Government and private industry have a shared responsibility for critical infrastructure and key resources protection. The four steps to understand and know who to call in case of emergency for protection of CIKR is elaborated.
FREMONT, CA: The need for protection of critical infrastructure and key resources (CIKR) was first identified in 1998 by then-President Bill Clinton. The president laid out public-private partnerships to decrease the vulnerabilities and interruptions of critical natural resources.
Following Clinton’s initial directive, President George W. Bush issued a presidential directive in 2003. The report recounted the composition of critical national assets and those which federal agencies are being held responsible. A decade later, the Obama administration issued a presidential policy directive, or PPD-21, that advanced the national endeavor to reinforce and maintain secure critical infrastructure.
Being both publicly and privately held 85 percent of the nation’s critical infrastructure is owned and operated by the private sector. As a result of which many agencies, organizations, and enterprises have key roles defining the terms of critical infrastructure protection.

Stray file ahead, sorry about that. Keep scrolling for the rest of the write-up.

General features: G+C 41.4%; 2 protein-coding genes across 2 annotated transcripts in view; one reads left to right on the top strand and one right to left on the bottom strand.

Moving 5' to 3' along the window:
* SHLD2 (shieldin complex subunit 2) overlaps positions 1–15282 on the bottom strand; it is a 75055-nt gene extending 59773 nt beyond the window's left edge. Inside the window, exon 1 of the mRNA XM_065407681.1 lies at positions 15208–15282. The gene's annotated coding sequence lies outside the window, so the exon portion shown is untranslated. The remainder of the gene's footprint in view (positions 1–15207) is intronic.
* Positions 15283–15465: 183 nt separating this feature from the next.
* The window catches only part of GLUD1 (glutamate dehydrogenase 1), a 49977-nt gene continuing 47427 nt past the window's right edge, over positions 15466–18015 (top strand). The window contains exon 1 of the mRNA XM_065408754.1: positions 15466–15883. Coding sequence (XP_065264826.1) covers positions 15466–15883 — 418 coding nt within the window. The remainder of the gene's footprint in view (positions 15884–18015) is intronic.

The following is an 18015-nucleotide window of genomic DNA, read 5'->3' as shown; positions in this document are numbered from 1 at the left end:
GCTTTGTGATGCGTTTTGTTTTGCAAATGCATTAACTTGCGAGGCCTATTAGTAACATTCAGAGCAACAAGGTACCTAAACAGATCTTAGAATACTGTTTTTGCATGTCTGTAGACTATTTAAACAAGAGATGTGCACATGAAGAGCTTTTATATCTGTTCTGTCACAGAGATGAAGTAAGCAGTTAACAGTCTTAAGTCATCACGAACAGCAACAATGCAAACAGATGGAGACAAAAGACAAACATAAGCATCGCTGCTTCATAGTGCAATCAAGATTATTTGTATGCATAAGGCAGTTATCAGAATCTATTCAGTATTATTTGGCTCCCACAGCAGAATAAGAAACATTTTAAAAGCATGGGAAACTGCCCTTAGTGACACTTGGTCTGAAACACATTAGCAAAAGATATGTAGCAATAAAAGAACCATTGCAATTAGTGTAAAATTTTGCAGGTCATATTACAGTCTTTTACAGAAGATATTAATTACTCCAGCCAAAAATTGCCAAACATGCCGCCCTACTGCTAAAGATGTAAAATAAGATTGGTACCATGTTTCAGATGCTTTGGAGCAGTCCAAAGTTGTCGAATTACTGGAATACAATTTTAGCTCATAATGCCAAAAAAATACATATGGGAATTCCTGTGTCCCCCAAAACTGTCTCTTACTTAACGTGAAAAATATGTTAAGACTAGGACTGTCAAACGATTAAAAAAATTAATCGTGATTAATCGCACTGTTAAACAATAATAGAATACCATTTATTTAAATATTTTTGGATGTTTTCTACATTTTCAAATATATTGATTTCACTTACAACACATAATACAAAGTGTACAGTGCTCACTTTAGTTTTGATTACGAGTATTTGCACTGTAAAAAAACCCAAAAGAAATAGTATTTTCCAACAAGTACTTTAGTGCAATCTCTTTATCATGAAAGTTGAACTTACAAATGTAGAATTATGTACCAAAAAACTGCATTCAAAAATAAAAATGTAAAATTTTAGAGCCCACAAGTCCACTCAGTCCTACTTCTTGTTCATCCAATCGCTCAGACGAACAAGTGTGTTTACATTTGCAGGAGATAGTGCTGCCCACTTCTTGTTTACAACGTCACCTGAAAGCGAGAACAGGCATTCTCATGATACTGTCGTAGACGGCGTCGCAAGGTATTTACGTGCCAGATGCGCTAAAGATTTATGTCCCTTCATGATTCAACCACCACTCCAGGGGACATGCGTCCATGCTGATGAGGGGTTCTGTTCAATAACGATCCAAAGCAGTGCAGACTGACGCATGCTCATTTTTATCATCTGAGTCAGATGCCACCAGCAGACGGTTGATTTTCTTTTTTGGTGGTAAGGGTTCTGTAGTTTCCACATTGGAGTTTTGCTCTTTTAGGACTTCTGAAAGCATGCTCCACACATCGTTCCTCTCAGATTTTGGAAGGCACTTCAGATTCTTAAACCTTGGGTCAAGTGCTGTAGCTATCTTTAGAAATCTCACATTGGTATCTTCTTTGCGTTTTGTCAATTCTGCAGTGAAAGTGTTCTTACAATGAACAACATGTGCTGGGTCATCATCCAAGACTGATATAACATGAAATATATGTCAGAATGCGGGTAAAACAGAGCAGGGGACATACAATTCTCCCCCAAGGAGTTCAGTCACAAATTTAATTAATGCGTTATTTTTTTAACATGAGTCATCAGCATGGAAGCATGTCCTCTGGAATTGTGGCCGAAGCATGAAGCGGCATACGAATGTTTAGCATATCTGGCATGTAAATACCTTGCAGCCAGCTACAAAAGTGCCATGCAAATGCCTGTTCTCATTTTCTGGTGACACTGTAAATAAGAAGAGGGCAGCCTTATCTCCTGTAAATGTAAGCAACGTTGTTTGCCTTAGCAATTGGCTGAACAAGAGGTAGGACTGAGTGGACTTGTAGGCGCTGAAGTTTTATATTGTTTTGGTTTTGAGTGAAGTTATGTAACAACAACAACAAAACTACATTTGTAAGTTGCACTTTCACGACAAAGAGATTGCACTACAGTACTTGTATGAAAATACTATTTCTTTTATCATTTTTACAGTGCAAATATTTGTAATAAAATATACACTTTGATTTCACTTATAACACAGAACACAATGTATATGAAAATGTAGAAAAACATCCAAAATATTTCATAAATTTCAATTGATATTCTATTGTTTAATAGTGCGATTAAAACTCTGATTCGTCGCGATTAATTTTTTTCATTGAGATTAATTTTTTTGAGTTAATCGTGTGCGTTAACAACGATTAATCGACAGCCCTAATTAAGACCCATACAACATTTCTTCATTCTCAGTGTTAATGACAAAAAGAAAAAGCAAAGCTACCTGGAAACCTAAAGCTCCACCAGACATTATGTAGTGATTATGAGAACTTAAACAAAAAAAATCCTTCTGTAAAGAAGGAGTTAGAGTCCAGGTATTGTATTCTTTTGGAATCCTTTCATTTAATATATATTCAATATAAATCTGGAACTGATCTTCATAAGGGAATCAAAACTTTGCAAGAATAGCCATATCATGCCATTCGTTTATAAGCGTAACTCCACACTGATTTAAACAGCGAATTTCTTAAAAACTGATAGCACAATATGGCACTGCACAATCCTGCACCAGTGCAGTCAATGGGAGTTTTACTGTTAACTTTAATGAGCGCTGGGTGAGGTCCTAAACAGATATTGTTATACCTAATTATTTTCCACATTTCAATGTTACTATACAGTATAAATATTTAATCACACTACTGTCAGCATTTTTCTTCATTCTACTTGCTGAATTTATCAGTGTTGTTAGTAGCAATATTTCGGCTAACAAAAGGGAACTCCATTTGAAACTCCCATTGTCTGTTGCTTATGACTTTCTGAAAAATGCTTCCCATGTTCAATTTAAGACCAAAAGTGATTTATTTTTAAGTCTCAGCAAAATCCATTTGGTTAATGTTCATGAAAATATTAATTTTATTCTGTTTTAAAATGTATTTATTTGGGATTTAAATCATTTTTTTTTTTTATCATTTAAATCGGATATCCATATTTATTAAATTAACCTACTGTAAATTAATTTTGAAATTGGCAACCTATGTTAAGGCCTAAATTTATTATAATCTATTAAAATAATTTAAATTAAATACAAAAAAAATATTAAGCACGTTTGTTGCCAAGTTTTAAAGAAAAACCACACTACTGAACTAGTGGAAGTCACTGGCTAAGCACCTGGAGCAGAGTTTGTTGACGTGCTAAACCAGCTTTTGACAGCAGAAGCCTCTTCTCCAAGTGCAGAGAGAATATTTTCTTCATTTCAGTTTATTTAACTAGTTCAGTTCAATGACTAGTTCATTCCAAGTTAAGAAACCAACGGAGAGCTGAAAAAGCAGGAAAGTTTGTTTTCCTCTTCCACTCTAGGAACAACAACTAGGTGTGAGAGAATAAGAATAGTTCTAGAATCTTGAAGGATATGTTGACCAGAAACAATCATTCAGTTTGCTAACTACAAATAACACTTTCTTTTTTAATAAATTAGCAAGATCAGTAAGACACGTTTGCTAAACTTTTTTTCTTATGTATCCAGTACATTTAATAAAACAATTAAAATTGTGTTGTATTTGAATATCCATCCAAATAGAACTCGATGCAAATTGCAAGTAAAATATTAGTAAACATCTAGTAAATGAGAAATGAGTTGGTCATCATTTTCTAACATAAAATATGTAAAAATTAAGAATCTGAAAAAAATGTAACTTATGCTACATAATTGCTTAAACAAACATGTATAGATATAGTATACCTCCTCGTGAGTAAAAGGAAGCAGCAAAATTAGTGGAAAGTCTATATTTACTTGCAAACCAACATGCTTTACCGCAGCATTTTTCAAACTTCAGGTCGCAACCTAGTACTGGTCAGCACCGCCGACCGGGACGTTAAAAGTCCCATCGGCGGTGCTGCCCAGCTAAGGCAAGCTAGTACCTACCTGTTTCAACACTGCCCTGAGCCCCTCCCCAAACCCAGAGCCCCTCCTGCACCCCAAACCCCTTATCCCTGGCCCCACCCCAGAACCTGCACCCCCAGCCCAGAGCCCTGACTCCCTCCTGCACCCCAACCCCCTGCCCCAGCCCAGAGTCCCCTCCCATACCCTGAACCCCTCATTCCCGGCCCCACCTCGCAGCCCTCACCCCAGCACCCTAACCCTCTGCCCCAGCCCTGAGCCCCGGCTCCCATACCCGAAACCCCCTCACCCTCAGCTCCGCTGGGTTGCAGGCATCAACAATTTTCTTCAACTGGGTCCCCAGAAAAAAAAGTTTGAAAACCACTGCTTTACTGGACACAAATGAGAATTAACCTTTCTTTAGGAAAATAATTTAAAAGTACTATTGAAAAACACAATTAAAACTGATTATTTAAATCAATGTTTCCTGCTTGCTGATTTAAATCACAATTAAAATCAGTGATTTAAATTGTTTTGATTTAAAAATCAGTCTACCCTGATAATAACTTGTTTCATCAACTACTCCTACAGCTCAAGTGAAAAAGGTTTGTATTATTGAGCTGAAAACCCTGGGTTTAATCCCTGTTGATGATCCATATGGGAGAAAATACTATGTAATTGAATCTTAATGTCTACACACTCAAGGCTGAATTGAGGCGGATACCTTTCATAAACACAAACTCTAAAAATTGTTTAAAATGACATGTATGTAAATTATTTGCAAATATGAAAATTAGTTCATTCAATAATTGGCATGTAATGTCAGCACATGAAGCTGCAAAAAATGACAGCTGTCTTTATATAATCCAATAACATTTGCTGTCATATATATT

CIKR owners and operators need to on the lookout for respective responsibilities in terms of protection from physical and cyberattacks. The following four key recommendations guide resource owners to enhance the security of critical assets.
1. Identify Owned and Operated CIKR:
As an initiation task, the owners need to understand first if the organization’s assets and activities are one of the U.S. CIKR inventory and Homeland Security. By knowing which sector the organization’s assets are affiliated with, the appropriate DHS Sector-Specific Plans prepared per the National Infrastructure Protection Plan (NIPP) should be located and studied.
2. Understand CIKR Asset Interdependencies:
After the process of identification, the interdependencies of the CIKR holdings need to be given attention. In case the company is in the critical manufacturing, and closely related to energy, transportation, water and wastewater, and information technology sectors.
3. Take Advantage of Sector-Specific Resources:
Before completion of CIKR inventories and interdependencies, take advantage of a sector expert. Sector-specific plans recognize federal government sector leaders, as well as civilian members of the sector council.
4. Know who Supports you During a Crisis:
The presidential directives and policies were premeditated to offer guidance to U.S. government agencies and departments to protect CIKR. In case of emergencies, it is essential to be aware of the response and recovery. Additionally, knowing ISAC points of contact and sector coordinating council members, along with an up-to-date list of contacts which assist in emergencies caused due to weather, natural disasters, cyber or physical attacks, and even human error and equipment failure is always a plus point.
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